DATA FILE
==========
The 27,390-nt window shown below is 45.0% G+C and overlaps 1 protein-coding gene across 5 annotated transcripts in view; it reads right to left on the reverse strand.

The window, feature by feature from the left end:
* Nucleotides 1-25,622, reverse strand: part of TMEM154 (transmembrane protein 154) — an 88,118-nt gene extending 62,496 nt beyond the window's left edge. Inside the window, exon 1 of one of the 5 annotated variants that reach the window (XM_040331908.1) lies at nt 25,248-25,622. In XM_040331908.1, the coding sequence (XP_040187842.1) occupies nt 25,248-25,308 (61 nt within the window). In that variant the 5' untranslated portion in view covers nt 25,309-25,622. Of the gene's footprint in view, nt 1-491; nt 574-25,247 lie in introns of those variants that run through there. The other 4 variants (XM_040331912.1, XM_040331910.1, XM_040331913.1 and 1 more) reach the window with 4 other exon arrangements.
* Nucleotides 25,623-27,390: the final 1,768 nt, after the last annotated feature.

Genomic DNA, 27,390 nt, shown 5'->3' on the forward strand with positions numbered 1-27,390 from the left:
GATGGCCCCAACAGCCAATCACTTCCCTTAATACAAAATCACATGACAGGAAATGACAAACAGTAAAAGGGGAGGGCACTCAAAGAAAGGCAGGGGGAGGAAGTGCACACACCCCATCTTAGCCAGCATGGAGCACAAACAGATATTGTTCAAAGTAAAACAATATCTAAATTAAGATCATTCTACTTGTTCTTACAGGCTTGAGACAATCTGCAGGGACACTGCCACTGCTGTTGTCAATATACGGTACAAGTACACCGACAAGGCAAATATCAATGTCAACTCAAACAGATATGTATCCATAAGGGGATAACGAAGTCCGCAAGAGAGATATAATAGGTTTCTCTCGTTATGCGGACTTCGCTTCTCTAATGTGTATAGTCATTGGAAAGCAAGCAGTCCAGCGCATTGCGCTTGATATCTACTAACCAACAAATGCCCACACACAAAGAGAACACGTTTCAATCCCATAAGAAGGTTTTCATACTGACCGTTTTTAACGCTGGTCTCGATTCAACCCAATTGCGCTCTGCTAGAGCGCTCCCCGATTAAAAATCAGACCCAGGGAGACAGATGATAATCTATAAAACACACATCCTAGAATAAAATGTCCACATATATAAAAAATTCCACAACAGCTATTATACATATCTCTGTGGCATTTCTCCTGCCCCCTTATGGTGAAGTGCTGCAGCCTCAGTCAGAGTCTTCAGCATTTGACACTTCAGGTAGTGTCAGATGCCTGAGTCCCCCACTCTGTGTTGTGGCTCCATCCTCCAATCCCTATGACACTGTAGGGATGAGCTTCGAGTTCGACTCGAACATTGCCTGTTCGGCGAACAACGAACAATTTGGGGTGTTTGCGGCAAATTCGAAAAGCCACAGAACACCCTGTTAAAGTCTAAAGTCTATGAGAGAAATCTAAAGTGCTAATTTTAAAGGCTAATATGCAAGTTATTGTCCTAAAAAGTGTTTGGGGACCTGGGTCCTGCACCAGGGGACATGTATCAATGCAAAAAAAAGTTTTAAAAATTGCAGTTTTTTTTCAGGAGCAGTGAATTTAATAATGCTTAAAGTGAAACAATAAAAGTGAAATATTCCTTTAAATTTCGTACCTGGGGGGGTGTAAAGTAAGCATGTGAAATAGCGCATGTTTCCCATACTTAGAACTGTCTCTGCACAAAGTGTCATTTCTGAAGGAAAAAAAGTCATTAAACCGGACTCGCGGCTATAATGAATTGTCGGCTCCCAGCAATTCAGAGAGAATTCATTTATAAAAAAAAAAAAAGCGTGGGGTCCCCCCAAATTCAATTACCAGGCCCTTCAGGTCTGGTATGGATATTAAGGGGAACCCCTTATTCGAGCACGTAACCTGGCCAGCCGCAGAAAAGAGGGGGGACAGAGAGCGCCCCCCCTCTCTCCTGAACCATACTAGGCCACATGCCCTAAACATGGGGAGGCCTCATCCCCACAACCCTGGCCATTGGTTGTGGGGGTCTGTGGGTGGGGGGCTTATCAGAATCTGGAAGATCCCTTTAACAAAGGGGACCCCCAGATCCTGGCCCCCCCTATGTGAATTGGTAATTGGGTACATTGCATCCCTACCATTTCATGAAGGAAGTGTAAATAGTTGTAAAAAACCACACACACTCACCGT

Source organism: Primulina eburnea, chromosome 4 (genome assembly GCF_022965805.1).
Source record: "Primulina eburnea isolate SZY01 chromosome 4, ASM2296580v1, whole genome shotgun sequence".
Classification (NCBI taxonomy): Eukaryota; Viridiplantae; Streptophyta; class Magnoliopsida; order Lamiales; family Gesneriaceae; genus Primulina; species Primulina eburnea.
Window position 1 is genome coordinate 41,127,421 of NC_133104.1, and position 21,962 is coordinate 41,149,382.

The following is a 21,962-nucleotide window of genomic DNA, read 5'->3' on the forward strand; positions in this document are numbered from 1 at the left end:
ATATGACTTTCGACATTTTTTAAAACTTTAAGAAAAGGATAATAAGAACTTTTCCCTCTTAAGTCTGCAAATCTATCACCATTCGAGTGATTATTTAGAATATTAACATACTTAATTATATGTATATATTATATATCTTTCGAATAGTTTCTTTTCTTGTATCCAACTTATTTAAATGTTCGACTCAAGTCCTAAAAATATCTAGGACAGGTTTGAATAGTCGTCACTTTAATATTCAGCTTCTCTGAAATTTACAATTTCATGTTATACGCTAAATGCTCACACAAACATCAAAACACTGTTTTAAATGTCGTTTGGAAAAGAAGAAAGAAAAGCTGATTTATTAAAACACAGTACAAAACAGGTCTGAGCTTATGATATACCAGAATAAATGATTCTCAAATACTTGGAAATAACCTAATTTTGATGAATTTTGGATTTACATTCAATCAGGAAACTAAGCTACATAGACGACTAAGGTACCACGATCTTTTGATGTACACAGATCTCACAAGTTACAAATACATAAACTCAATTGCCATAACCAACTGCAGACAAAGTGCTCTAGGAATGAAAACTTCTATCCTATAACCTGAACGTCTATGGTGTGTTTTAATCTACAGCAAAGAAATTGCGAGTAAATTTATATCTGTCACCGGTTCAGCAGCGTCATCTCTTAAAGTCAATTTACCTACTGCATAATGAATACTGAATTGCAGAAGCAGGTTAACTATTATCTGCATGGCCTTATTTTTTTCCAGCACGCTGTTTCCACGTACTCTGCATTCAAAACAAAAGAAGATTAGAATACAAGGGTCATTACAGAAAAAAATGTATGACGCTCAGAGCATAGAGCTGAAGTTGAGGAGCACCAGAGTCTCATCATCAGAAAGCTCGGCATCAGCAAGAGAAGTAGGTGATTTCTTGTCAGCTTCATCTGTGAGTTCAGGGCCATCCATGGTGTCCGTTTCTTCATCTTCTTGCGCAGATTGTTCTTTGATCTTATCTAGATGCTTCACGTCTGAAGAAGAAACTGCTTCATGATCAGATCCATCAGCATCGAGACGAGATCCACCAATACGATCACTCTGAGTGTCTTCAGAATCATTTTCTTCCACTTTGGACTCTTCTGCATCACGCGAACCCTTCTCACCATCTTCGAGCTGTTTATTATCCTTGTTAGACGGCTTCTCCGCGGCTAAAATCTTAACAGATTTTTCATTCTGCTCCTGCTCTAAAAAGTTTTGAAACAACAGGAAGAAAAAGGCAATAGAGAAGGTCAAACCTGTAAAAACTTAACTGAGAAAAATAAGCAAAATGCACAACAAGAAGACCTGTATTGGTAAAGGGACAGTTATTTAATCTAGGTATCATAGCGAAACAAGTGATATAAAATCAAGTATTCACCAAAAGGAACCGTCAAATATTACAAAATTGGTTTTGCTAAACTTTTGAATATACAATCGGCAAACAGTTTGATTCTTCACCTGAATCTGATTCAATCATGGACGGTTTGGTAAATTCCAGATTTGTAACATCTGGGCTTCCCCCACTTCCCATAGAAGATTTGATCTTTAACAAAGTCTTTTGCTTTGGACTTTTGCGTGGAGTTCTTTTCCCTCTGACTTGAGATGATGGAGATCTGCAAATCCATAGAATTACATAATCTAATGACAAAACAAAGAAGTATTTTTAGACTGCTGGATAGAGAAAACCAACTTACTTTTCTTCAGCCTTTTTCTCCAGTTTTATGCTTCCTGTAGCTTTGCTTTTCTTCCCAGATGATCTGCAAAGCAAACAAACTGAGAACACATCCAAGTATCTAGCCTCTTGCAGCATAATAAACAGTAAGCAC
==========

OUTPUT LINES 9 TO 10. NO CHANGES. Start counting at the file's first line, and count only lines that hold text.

Classification (NCBI taxonomy): Eukaryota; Viridiplantae; Streptophyta; class Magnoliopsida; order Lamiales; family Gesneriaceae; genus Primulina; species Primulina eburnea.
Window position 1 is genome coordinate 41,127,421 of NC_133104.1, and position 21,962 is coordinate 41,149,382.